The Netherlands CarSmash

Twin brothers Steven and Brian Krijger use hammers to scrap a car to express their frustration as the Netherlands undergoes another lockdown in Vijfhuizen, Netherlands, on 5th January. PICTURE: Reuters/Piroschka van de Wouw

Frustrated over COVID-19 and need an outlet? People in the Netherlands have been invited to express their built-up anger and frustrations at "CarSmash", a project aimed at providing just that. Merlijn Boshuizen, who runs "CarSmash" from a breakers' yard in Vijfhuizen near Amsterdam, says clients begin by spray-painting "what's present in their lives" onto their chosen vehicle. "The minute that they start wrecking the car, we ask them to close their eyes, to feel their feet on the floor, feel the power, every vein in your body, feel what you are doing, and in that way to try to get it out of your life." Meanwhile, a few miles to the south in the Hague, vocal coach Julie Scott runs "Screech at the Beach", a scheme with similar aims that she developed while looking for "something physical and something to release some of the tension" built up by not being able to work indoors. Facing into the wind side-by-side with Julie as it whipped off the sea, client Rozemarijn Kardijk jumped up and down yelling until she ran of breath while trying to suppress a laugh. "You can just - Whaa! Let yourself go," said Rozemarijn, a management secretary hoping to learn to speak with more confidence in her professional life. "You don't have to think about other things, it's the wideness of the beach and the sea...Your voice goes over the sea and it doesn't return to you. It's a sense of freedom."

Germany sheep form syringe

A German shepherd campaigns for COVID-19 vaccinations by forming a giant syringe using 700 sheep and goats in Schneverdingen, south of Hamburg, Germany, on 3rd January. Picture taken with a drone. PICTURE: natuerlichteambuilding.de/Hanspeter Etzold/Handout via Reuters.

 A German campaigner is hoping the emotional appeal of 700 sheep forming the shape of a giant syringe will reach the hearts and minds of people hesitating to take a COVID-19 injection. Germany has lower vaccination rates most other Western European nations, although some are simply unsure if they should get a jab rather than vehemently opposed to vaccination. "Sheep are popular with people and carry positive emotional connotations. So perhaps they can reach many people emotionally when logic and scientific reasoning don't do the job," the organiser of the campaign, Hanspeter Etzold, told Reuters. Etzold works with shepherds, companies and animals to run team-building events in the northern German town of Schneverdingen. "I have noticed how enthusiastically the sheep are received and that it simply reaches people deep inside, which is perhaps not possible rationally, with rational arguments," he said. The animals, which belong to shepherd Steffen Schmidt and his wife, followed pieces of bread spread on the ground to form the 100 metre long syringe shape as they were filmed by drone.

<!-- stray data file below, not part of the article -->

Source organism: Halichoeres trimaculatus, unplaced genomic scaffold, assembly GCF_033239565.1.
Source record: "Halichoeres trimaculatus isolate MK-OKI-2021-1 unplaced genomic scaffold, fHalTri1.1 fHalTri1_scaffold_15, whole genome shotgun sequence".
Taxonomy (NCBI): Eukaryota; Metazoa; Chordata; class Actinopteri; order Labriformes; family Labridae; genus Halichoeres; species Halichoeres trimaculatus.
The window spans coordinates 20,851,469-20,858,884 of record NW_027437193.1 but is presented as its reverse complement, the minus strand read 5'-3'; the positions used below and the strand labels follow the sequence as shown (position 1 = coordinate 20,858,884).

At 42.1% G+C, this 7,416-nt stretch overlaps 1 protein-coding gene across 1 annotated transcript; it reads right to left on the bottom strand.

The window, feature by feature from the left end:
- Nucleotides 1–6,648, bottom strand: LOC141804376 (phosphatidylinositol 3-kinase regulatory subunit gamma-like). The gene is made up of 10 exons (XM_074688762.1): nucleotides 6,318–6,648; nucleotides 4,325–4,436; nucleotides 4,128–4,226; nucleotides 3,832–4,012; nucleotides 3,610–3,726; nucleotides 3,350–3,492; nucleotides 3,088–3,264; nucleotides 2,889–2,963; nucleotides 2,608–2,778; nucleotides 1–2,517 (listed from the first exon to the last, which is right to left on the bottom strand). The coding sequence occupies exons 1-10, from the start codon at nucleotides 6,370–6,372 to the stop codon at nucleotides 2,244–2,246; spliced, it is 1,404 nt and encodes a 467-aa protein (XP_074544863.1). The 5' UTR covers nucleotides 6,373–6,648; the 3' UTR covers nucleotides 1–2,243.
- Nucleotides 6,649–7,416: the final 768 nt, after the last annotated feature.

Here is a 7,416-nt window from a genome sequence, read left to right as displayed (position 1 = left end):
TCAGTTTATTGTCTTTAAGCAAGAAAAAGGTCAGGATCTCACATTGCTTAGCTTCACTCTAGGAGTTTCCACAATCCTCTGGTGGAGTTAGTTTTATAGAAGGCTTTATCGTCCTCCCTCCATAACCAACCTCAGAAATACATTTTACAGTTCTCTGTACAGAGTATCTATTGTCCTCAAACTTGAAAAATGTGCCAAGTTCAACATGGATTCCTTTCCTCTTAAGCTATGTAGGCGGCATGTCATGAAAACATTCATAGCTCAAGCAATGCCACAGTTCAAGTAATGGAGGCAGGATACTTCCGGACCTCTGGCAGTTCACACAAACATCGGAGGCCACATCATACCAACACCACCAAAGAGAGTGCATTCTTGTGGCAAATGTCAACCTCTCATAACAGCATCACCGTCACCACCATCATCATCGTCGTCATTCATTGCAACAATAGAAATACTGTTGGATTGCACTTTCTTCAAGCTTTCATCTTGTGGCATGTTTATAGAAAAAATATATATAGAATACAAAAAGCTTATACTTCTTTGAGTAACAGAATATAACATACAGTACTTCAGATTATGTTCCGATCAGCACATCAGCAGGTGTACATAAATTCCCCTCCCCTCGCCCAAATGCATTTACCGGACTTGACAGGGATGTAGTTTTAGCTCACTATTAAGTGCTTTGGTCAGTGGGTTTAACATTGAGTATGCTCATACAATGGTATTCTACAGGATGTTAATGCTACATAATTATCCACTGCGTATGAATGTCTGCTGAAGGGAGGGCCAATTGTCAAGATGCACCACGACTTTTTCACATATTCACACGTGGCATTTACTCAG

Cambodia Magawa the rat

Magawa, the recently retired mine detection rat, plays with his former handler So Malen at the APOPO Visitor Center in Siem Reap, Cambodia, on 10th June. PICTURE: Reuters/Cindy Liu

Sad news from Cambodia where Magawa, a famous rat who was awarded a gold medal for its efforts in clearing landmines, died at the age of eight last weekend. The African giant pouch rat, which was bred in Tanzania, is credited with detecting more than 100 landmines and other explosives and reportedly cleared more than 141,000 square metres during his five year career. He was the most successful rat trained by the Belgian charity Apopo. The charity said Magawa, who had 'retired' from its work last year, passed away "peacefully" last weekend after slowing down and showing less interest in food in preceding days. In 2020, Magawa was awarded a gold medal by UK veterinary charity PDSA for his "life-saving devotion to duty". He was the first rat to receive the medal in the charity's 77-year history.

- With ESTHER VERKAIK, TANJA DAUBE and ANNKATHRIN WEIS/Reuters.